New year but nothing's really changed? If you're still gritting your teeth through remote learning with your public school, it's not too late to shift to homeschooling with BookShark. You can salvage your school year no matter the month of the year. Here's what BookShark mom Charlotte M. R. says about her decision to pull her kids from public school mid-year: "I pulled my 5th and 7th grader in October and my 12th grader in November. When I talked with my senior about it, I told him that it
Have you ever wondered what a homeschool co-op is and whether you should be a part of one? Co-op means co-operative. At its most simple function, a co-op is a partnership between families, working together to educate their children. While all co-ops share this same basic goal, no two co-ops are exactly alike. These three examples of specific homeschool co-ops, give you a sense for how broadly the term can be applied.
1. For 31 weeks, dozens of families meet together at a local church each Friday from 9 a.m. until 4 p.m. Kids choose from a variety of classes that are offered during 6 class periods.
2. Once a month, three families get together a local park to complete an art project.
When my children were born, I knew I wanted to homeschool them. To me, homeschooling meant me, at home, teaching them with books and hands-on projects. Of course, time changes things, and our perspectives grow. Six years later, a lot of the education my children receive does not come directly from me, and it doesn’t happen in our home. My definition of homeschooling has transitioned into something broader than I originally envisioned.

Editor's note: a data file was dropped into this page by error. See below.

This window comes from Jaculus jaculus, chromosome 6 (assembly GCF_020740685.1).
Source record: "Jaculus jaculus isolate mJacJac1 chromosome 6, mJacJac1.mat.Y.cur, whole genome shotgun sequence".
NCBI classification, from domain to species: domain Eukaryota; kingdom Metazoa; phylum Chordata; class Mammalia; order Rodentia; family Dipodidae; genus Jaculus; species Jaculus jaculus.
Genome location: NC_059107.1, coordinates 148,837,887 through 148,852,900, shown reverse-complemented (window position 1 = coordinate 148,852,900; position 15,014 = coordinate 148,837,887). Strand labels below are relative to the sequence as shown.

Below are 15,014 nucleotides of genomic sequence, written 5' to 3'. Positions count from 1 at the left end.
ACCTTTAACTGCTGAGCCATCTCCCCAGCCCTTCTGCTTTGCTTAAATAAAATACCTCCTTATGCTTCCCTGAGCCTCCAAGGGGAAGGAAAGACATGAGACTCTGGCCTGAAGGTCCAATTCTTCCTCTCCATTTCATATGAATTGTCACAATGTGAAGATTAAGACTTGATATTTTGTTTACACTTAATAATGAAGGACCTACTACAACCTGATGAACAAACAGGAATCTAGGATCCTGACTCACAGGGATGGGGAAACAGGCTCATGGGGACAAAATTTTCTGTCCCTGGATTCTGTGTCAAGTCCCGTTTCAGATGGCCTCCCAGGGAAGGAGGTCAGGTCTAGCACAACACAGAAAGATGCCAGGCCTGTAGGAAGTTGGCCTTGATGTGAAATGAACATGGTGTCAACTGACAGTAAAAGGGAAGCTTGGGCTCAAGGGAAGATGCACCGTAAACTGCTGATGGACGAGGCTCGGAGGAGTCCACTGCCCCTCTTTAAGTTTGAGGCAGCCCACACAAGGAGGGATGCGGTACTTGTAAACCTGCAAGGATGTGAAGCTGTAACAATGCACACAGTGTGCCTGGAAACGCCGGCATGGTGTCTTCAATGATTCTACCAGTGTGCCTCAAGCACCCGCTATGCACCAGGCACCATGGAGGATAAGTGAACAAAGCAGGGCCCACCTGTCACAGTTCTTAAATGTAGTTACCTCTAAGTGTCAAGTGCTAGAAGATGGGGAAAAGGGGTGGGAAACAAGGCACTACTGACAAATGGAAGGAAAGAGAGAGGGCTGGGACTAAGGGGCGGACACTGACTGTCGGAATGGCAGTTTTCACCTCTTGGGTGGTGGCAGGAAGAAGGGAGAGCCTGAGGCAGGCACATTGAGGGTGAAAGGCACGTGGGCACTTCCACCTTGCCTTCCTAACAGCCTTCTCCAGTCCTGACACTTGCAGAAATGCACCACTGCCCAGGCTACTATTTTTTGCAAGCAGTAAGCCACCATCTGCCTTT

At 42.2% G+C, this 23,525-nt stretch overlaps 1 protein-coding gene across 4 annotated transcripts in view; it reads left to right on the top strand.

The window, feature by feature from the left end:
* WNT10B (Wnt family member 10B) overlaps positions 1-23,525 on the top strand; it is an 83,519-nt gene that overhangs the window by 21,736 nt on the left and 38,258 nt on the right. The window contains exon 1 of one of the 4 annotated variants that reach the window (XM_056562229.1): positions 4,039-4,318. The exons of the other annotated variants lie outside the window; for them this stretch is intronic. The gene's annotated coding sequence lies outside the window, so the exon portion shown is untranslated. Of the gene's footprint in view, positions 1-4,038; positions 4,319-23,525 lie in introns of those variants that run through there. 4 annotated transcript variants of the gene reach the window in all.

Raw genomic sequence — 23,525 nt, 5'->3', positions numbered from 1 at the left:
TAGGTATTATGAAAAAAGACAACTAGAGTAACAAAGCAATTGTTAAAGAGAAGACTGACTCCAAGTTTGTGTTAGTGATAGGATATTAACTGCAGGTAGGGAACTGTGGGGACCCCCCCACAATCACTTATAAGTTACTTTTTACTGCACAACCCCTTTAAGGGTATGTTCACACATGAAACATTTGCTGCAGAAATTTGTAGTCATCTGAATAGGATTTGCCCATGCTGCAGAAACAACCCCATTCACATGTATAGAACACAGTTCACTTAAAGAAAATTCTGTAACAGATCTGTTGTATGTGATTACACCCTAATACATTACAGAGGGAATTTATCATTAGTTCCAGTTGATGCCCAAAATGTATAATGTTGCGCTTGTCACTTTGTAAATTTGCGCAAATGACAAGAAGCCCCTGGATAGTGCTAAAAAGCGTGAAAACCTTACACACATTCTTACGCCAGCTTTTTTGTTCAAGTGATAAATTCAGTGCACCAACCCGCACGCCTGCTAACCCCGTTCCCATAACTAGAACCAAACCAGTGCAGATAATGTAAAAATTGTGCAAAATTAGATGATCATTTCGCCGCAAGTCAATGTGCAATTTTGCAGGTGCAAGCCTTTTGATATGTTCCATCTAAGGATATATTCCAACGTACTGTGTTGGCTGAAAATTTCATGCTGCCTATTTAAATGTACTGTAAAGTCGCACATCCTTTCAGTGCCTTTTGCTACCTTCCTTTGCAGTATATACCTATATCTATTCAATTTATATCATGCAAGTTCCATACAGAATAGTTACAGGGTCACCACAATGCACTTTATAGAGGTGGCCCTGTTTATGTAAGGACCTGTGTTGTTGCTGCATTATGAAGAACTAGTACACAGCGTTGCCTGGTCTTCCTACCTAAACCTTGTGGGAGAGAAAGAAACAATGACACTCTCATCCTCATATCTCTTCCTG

I spend a lot of time chatting with fellow homeschoolers, and one thing that often comes up, especially as children get older and subjects become more intense, is feeling overwhelmed. We want the best education possible for our children, and often we simply cannot do that on our own.
Time management is an area we all want to our kids to master. For that matter, most of us moms need improvement in this area as well! I have a high schooler this year. More than ever, I’m seeing how important time management is for him. I’ve been gradually stepping back so he can develop his own tactics and learn to take responsibility for his use of time. But because he’s under my roof, I feel I have a responsibility to guide him where I can —making suggestions, dropping hints, and subtly reminding.
On the other end of the spectrum, there are two elementary kids in the mix as well. They are obviously not as responsible as my teenager and definitely need more prompting. The bottom line is, with four kids, a blogging business, homeschooling, and everything else that mom-life entails, I don’t have time to micromanage. I need all of my children to carry their own weight not only so they learn time management but also so that I don’t lose my mind.
Many homeschoolers prefer a four-day school week to the traditional Monday through Friday routine. In years past, I have followed this shorter school schedule that BookShark uses, having four full days of school from about 9 a.m.to 1 p.m. and taking Fridays off from normal lesson plans. I found that the fifth day offered a treasure trove of time and space for fun with my kids. It